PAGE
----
US Election 2020: When is it, what time do polls open, and how does voting work?
US election and can Trump postpone it? The election will be held on Tuesday, November 3
Will Donald Trump defeat Joe Biden to win a second term in the White House? Everything we know about the 2020 presidential election so far
The 2020 US election is less than one week away, and we are into the final days of campaigning.
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But the coronavirus pandemic has thrown many aspects of the race into uncertainty.
The virus has already dramatically affected the running of the election, including the chaos caused by Donald Trump being diagnosed with Covid-19.
It is also unclear what election day itself will look like, given the risk of catching the virus by voting in person.
A record number of people have already cast their ballots by post. Election experts suggest this could mean the result may not be declared on election night, but may take several days – or even weeks – to emerge.
With the coronavirus pandemic expected to impact public life well into next year, the 2020 election is likely to go down in history as one of the most unconventional US presidential races ever held.
Despite the uncertainty, there are some aspects of the election process that are enshrined in the US constitution.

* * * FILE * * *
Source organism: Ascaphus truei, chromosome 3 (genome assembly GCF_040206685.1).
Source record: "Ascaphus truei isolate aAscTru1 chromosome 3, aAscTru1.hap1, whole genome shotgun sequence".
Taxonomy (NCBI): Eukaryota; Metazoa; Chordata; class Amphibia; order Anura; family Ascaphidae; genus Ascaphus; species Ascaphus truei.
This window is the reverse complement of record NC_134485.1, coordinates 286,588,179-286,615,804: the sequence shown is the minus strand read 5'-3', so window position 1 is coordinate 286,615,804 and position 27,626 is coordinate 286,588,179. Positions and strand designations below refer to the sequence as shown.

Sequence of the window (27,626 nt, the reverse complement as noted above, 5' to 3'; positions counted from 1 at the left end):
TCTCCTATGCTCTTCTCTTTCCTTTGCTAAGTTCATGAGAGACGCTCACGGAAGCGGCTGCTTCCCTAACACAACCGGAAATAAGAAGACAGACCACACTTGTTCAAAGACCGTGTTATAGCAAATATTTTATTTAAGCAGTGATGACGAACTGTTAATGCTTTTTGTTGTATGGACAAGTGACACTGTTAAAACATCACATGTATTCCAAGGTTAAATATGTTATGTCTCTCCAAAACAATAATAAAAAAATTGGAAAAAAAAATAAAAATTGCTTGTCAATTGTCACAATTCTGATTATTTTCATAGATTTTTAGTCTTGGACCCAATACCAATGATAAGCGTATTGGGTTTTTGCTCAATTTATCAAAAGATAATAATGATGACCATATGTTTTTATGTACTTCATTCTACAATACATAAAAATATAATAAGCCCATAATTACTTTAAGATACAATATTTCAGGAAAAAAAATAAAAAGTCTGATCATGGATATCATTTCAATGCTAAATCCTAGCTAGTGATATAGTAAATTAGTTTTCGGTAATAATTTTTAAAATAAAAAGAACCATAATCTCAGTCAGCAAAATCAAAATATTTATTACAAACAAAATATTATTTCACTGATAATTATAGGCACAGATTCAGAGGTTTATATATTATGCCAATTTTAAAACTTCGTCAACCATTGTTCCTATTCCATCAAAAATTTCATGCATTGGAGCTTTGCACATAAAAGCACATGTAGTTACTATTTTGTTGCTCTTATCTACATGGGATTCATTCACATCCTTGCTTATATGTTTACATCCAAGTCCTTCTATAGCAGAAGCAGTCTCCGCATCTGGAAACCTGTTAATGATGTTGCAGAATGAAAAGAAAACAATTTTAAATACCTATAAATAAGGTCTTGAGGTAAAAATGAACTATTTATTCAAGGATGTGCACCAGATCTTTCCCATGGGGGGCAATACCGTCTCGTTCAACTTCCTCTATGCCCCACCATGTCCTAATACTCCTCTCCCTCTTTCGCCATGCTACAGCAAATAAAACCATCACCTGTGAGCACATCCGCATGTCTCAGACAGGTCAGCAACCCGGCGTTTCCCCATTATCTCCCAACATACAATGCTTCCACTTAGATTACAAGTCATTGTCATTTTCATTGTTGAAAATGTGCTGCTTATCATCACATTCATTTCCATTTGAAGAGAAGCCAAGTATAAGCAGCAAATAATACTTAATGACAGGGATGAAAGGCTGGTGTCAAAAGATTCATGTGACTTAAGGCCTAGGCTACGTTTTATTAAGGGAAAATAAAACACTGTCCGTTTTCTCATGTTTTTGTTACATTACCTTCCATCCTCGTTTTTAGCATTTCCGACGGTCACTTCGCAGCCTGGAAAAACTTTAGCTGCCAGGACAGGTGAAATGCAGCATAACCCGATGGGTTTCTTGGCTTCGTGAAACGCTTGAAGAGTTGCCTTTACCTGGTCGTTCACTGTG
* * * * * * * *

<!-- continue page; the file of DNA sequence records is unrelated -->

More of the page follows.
Here is everything we know about how the race will play out.
Who can become president?
The President of the United States can be a man or a woman of any race or any religion, but they must:
- be at least 35 years old
- have been born in the US
- have lived in the US for at least 14 years
The rules also state that one person can be in the job for a maximum of two terms. (The only exception to this was Franklin D Roosevelt, who was elected for a special third term at the height of World War Two.)
How does US election voting work?
The presidential election vote is a simple choice between candidates from the Democratic Party and the Republican Party. Occasionally a third party candidate will enter the race, like Kanye West this year, but it is quite rare for them to gain traction or make a significant impact.
The two main political parties hold primaries and caucuses across the country during an election year to select who they want to represent them on the ballot. Read more about that process here.
The Democratic and Republican candidates are then formally selected and announced during their parties’ summer conventions.
The US election system itself is far from straightforward. That is because when America’s founding fathers created the system in 1787, there was no way a presidential candidate could mount a national campaign – and there was little in the way of national identity.
The founding fathers chose not to elect US presidents by direct popular vote over fears that larger and more populous states could have an outsized role in deciding the winner.
The system of electors, based loosely on the Roman Catholic College of Cardinals selecting the Pope, was chosen with the theory that the most knowledgeable and informed individuals from each state would select a president on merit, disregarding state loyalties.
So when Americans cast their vote on November 3, they technically vote for “electors”, not the candidates themselves. The electors are state officials or senior party figures, but they are not usually named on the ballot.
Each elector casts one vote following the general election for one of the two candidates. The newly elected president and vice-president will then be inaugurated on January 20, 2021.